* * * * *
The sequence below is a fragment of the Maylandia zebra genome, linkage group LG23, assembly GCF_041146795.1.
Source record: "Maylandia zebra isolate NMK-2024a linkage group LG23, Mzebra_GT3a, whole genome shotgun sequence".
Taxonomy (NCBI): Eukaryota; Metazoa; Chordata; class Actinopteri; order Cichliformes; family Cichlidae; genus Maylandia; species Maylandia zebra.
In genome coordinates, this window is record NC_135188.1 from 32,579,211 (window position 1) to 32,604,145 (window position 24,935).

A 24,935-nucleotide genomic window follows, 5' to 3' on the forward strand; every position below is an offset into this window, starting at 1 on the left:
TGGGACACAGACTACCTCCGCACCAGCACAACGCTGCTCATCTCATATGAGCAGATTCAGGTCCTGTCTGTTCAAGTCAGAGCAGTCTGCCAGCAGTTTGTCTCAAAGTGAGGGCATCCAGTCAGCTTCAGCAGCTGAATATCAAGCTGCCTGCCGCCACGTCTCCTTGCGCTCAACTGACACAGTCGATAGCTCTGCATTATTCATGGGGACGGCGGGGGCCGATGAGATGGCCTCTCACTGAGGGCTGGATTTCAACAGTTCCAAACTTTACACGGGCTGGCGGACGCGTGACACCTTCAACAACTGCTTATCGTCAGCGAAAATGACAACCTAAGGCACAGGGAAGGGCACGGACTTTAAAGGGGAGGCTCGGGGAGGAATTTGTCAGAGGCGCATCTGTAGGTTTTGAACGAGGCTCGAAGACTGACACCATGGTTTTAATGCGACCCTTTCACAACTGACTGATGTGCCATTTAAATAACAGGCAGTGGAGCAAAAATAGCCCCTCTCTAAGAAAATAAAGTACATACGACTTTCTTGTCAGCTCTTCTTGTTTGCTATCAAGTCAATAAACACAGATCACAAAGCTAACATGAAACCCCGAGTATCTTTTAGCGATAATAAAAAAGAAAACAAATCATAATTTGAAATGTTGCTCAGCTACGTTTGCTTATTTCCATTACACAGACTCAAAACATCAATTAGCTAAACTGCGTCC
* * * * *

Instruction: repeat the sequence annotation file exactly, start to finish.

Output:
The sequence below is a fragment of the Maylandia zebra genome, linkage group LG23, assembly GCF_041146795.1.
Source record: "Maylandia zebra isolate NMK-2024a linkage group LG23, Mzebra_GT3a, whole genome shotgun sequence".
Taxonomy (NCBI): Eukaryota; Metazoa; Chordata; class Actinopteri; order Cichliformes; family Cichlidae; genus Maylandia; species Maylandia zebra.
In genome coordinates, this window is record NC_135188.1 from 32,579,211 (window position 1) to 32,604,145 (window position 24,935).

A 24,935-nucleotide genomic window follows, 5' to 3' on the forward strand; every position below is an offset into this window, starting at 1 on the left:
TGGGACACAGACTACCTCCGCACCAGCACAACGCTGCTCATCTCATATGAGCAGATTCAGGTCCTGTCTGTTCAAGTCAGAGCAGTCTGCCAGCAGTTTGTCTCAAAGTGAGGGCATCCAGTCAGCTTCAGCAGCTGAATATCAAGCTGCCTGCCGCCACGTCTCCTTGCGCTCAACTGACACAGTCGATAGCTCTGCATTATTCATGGGGACGGCGGGGGCCGATGAGATGGCCTCTCACTGAGGGCTGGATTTCAACAGTTCCAAACTTTACACGGGCTGGCGGACGCGTGACACCTTCAACAACTGCTTATCGTCAGCGAAAATGACAACCTAAGGCACAGGGAAGGGCACGGACTTTAAAGGGGAGGCTCGGGGAGGAATTTGTCAGAGGCGCATCTGTAGGTTTTGAACGAGGCTCGAAGACTGACACCATGGTTTTAATGCGACCCTTTCACAACTGACTGATGTGCCATTTAAATAACAGGCAGTGGAGCAAAAATAGCCCCTCTCTAAGAAAATAAAGTACATACGACTTTCTTGTCAGCTCTTCTTGTTTGCTATCAAGTCAATAAACACAGATCACAAAGCTAACATGAAACCCCGAGTATCTTTTAGCGATAATAAAAAAGAAAACAAATCATAATTTGAAATGTTGCTCAGCTACGTTTGCTTATTTCCATTACACAGACTCAAAACATCAATTAGCTAAACTGCGTCC